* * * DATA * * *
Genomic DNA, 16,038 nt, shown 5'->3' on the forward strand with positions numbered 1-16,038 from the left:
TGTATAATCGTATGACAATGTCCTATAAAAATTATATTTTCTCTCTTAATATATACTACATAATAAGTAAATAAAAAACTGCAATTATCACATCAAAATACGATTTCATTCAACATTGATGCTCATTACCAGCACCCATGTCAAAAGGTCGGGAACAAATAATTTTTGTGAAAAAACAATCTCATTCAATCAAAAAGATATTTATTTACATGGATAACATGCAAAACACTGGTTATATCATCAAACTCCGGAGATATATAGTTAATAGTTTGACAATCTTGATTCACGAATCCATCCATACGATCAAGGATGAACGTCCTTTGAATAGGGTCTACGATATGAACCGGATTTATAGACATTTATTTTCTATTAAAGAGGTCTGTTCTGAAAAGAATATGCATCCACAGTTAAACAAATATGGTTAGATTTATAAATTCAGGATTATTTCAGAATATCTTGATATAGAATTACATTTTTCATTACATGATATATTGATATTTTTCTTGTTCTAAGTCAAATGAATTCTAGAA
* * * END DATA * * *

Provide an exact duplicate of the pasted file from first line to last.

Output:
Genomic DNA, 16,038 nt, shown 5'->3' on the forward strand with positions numbered 1-16,038 from the left:
TGTATAATCGTATGACAATGTCCTATAAAAATTATATTTTCTCTCTTAATATATACTACATAATAAGTAAATAAAAAACTGCAATTATCACATCAAAATACGATTTCATTCAACATTGATGCTCATTACCAGCACCCATGTCAAAAGGTCGGGAACAAATAATTTTTGTGAAAAAACAATCTCATTCAATCAAAAAGATATTTATTTACATGGATAACATGCAAAACACTGGTTATATCATCAAACTCCGGAGATATATAGTTAATAGTTTGACAATCTTGATTCACGAATCCATCCATACGATCAAGGATGAACGTCCTTTGAATAGGGTCTACGATATGAACCGGATTTATAGACATTTATTTTCTATTAAAGAGGTCTGTTCTGAAAAGAATATGCATCCACAGTTAAACAAATATGGTTAGATTTATAAATTCAGGATTATTTCAGAATATCTTGATATAGAATTACATTTTTCATTACATGATATATTGATATTTTTCTTGTTCTAAGTCAAATGAATTCTAGAA